Raise your hand if you’ve ever had your attitude referred to in an unfavorable light. I would be lying if I told you that I was an angel growing up. I didn’t get into trouble or do bad things, but I remember the words, “She’s got a mouth on her, huh?” or “Too smart for her own good, that one…” coming from one or both of my grandmothers a time or two.
I was smart-mouthed with an adult sense of humor. I had a temper and wasn’t afraid to use my words to diffuse a situation – but I also may have been the one to cause said situation. Over the years, I obviously grew up, learned how to read a room and developed a bit more tact, but let’s just say, even as an adult, my attitude was never classified as an asset.
And then I got cancer.
As I learned the official diagnosis from my surgeon, I had stage 2a triple negative, metaplastic breast cancer – one that accounts for less than 1% of all breast cancer diagnoses. I was 32, had no family history, no genetic mutations and no explanation as to why I was one of the chosen ones. I was completely caught off guard. I was building my career. I hadn’t met my person yet, and I didn’t have any kids. I had my whole life ahead of me and I was devastated with the fear of the unknown.
Without even making a conscious effort, my attitude took over. I blinked the tears from my eyes in the surgeon’s office and told her, “Ok. I don’t have time for this shit. What’s the plan?” She walked me through the treatment plan: bilateral mastectomy followed by chemotherapy, and ultimately reconstruction.
I was still in shock, but that shock had turned to determination. I have always strived for control in and of my life – that attitude was not about to change. I took control of every possible thing I could; and for those I couldn’t, I simply made the conscious decision to leave it to the professionals. The same way I put my finances in my Accountant’s hands every April, I put my boobs in my surgeon’s hands and trusted her to do what she does best.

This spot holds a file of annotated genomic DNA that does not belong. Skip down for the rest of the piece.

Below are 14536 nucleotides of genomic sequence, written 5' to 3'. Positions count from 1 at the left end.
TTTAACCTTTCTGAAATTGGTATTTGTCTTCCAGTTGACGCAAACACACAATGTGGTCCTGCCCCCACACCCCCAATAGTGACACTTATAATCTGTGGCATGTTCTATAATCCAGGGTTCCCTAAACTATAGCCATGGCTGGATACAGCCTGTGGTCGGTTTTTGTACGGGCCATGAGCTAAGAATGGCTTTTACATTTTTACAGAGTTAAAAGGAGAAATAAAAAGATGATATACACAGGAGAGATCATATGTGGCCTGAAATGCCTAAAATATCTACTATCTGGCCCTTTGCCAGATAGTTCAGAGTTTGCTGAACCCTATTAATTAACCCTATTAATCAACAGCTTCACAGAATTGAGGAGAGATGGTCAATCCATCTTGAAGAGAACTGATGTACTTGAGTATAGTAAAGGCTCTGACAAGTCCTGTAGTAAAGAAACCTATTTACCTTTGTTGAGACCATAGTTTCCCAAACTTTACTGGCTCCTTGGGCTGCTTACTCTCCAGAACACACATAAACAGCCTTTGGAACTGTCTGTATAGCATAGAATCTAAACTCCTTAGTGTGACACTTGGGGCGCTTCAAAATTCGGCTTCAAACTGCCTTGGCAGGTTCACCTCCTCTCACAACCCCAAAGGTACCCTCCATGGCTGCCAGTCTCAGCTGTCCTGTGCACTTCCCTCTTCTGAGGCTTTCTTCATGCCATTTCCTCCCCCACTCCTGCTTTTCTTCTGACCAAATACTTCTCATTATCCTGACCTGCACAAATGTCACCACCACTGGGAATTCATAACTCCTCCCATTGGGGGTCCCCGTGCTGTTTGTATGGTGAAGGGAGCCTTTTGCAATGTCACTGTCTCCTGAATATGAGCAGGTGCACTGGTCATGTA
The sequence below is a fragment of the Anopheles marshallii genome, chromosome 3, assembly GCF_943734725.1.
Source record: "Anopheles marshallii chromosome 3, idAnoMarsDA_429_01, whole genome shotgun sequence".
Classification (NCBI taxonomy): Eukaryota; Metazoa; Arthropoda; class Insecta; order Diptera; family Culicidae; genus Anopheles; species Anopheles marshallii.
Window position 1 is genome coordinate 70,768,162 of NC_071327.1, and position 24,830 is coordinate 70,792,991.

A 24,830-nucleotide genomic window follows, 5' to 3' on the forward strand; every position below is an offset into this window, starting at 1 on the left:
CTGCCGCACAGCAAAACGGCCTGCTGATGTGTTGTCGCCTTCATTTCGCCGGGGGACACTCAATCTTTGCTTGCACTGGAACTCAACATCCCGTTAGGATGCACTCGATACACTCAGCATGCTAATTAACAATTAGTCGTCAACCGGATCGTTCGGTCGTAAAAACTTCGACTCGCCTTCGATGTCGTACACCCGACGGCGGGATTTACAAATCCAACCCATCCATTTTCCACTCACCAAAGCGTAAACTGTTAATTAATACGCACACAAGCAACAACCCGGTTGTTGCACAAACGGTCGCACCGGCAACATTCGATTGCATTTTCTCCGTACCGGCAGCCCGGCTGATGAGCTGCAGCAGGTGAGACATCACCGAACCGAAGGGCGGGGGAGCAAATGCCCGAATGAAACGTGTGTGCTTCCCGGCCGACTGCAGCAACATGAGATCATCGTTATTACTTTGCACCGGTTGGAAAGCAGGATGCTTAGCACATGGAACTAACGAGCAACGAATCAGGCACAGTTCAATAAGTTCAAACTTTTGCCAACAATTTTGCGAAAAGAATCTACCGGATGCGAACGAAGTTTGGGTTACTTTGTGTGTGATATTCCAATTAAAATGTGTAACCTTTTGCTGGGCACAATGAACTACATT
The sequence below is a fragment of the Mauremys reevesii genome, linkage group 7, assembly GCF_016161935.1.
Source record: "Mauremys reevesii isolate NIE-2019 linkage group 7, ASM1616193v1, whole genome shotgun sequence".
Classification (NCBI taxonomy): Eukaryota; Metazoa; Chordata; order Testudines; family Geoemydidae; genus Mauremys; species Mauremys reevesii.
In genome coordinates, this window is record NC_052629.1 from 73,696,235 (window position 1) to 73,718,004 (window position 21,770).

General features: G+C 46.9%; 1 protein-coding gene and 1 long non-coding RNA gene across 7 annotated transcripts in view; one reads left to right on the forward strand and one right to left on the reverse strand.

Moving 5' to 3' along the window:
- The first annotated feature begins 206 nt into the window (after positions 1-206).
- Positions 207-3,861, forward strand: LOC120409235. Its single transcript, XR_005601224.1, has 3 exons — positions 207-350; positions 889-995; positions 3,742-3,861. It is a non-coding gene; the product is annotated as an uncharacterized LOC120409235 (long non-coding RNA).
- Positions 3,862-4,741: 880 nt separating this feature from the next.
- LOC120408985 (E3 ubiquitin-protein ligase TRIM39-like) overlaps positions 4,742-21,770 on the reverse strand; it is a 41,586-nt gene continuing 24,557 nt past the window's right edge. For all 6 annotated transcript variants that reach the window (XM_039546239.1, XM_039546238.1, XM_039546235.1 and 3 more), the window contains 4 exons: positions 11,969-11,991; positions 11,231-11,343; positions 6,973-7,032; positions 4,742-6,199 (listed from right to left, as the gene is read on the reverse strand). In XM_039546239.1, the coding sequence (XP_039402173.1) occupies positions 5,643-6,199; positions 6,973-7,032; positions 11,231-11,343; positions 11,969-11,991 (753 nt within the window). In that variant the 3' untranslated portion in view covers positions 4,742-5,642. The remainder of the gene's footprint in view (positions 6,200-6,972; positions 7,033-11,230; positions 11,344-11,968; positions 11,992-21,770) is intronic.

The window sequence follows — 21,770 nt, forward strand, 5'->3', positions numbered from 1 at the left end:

As my treatments progressed, I tried with all my might to keep a positive attitude and find the silver linings in my daily life. I kept as much of my life intact as possible, working on the days between chemo treatments and slowly adding more risky elements of my life back into my schedule. For example, I started traveling again shortly after starting my bi-weekly Taxol regimen.
My attitude was one that said, “[Screw] you, cancer! This is my body and my life. You can leave.” It took my breasts; it took my hair; it took three years of my life; it took a lot of my body-image. It took so much of ‘me’ – it wasn’t going to take my life too.
Obviously this method doesn’t work for everyone – and I absolutely recommend that you speak with your doctors before doing anything risky – but it’s also very important to live your life. Be smart, but don’t lose yourself to this disease.
When was the last time you picked a fight or an argument you didn’t think you could win? Sun Tzu wrote in The Art of War, “Victorious warriors win first, and then go to war. Defeated warriors go to war first, and then seek to win.” In a nutshell, this means that you have to convince yourself that you’ll win first – before you even attempt to fight. From there, you go into battle with the resolve that the outcome is all but written in stone. You can’t go into your fight with cancer hoping to come out victorious. You need to decide to kick cancer’s ass and then go do it.
There will be really tough days. There will be days where aside from the obvious physical indicators, you feel fine. Let yourself feel everything. Let yourself experience everything as it comes. Remember, it’s the rainy days that make the sunny ones feel that much better! Have an honest conversation with yourself – probably in the shower – and make a deal with your brain that you’re going to face this head on and fight to feel good.
Once you decide to use your attitude as an asset, and strive to do just 1% better than you think you can, you’ll be surprised how strong you really are!
If you’d like to read more about my story you can purchase WARRIOR.